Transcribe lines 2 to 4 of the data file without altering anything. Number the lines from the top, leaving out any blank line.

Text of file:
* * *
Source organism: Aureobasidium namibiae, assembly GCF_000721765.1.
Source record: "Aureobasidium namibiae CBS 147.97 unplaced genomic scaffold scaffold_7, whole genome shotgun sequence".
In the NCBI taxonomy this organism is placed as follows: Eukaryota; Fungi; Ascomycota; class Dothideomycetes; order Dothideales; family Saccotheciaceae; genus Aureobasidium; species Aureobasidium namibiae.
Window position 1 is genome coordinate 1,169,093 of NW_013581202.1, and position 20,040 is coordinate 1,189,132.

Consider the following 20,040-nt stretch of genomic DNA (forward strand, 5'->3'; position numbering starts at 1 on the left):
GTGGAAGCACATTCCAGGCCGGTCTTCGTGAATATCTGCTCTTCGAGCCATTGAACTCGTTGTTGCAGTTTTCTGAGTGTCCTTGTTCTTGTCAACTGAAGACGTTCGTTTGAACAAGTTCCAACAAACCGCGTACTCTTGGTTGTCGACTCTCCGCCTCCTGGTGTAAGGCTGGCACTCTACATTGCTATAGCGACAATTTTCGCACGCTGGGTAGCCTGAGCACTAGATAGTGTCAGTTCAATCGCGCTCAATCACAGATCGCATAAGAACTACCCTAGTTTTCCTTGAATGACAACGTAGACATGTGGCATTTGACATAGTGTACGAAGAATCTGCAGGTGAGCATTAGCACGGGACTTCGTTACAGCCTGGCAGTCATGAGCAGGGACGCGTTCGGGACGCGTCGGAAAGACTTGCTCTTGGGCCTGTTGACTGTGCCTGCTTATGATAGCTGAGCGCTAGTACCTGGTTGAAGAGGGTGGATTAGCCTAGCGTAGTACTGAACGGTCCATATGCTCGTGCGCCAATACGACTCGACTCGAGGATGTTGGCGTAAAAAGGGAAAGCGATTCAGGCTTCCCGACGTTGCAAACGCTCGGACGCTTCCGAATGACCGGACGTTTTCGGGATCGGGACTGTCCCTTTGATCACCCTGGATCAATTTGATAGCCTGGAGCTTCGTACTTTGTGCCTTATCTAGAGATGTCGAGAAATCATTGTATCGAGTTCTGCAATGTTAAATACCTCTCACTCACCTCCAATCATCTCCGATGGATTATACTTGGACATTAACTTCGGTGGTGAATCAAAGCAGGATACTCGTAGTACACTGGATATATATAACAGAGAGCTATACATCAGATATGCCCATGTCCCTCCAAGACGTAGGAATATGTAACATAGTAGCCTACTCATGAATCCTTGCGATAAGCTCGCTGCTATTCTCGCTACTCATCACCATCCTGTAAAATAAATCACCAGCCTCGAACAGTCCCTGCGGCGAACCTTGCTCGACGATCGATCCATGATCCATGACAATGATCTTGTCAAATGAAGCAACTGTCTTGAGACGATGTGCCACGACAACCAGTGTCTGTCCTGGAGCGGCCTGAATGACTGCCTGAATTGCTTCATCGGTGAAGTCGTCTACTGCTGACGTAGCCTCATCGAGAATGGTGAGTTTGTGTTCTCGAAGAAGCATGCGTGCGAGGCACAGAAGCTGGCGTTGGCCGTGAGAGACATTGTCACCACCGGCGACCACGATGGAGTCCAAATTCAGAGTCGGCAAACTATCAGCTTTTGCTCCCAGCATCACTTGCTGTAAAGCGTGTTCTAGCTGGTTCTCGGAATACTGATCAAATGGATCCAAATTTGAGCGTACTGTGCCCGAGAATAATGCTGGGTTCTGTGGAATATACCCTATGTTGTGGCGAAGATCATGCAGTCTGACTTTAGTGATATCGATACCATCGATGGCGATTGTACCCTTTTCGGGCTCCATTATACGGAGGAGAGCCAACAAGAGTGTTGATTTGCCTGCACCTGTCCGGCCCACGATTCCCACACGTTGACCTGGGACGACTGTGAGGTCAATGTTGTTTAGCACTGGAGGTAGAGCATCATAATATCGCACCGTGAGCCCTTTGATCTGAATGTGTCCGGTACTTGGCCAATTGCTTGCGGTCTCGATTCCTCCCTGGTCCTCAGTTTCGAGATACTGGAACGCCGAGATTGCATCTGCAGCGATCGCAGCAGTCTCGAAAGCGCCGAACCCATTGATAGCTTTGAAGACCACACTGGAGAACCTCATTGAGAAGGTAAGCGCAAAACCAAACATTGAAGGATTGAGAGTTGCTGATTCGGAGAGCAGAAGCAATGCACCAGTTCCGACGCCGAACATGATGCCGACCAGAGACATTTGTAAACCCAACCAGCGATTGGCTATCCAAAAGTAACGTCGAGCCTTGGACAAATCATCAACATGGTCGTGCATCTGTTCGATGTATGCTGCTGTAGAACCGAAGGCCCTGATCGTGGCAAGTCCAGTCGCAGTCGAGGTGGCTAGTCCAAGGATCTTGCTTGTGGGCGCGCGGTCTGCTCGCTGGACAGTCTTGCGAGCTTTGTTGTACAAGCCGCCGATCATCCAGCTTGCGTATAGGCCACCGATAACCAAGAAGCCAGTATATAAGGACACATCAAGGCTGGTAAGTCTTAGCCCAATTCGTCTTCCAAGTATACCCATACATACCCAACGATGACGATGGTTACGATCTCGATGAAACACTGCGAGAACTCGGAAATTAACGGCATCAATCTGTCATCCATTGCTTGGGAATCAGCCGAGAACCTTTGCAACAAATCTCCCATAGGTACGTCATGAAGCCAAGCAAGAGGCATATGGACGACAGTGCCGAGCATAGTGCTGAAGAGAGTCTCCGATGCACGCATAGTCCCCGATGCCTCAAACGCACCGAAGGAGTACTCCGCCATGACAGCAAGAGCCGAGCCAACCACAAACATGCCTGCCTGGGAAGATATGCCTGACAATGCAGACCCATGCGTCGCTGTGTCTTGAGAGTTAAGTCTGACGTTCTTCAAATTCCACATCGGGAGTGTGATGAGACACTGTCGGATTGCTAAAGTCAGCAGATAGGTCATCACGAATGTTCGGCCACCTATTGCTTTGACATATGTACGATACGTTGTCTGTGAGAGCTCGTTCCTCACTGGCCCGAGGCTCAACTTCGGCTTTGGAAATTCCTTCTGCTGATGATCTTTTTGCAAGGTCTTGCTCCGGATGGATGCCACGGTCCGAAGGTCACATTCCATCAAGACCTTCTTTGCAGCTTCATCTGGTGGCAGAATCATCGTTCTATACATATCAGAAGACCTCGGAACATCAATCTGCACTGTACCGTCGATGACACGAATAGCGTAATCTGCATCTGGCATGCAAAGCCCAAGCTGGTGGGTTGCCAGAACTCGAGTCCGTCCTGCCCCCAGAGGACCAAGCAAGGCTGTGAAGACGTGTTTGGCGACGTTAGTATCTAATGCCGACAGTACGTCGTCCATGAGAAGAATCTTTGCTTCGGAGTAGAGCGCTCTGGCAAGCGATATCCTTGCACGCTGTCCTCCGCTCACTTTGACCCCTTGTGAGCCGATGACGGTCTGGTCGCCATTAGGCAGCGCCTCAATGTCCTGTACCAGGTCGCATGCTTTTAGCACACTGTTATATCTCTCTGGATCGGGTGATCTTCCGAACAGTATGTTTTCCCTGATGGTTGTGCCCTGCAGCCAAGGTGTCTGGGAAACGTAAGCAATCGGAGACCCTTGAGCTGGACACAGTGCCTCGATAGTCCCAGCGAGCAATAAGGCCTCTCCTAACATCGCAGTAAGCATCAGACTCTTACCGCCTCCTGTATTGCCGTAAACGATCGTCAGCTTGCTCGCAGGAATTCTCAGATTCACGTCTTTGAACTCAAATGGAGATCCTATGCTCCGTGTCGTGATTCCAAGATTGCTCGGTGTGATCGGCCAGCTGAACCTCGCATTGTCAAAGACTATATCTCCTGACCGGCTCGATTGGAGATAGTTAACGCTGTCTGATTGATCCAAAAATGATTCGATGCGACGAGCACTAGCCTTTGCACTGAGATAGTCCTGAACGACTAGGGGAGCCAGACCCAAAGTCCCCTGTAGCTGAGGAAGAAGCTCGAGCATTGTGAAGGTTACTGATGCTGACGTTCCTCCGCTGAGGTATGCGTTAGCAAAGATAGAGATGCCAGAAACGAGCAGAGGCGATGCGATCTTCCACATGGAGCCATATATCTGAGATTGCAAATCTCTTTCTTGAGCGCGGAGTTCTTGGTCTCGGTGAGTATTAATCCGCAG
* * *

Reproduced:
Source record: "Aureobasidium namibiae CBS 147.97 unplaced genomic scaffold scaffold_7, whole genome shotgun sequence".
In the NCBI taxonomy this organism is placed as follows: Eukaryota; Fungi; Ascomycota; class Dothideomycetes; order Dothideales; family Saccotheciaceae; genus Aureobasidium; species Aureobasidium namibiae.
Window position 1 is genome coordinate 1,169,093 of NW_013581202.1, and position 20,040 is coordinate 1,189,132.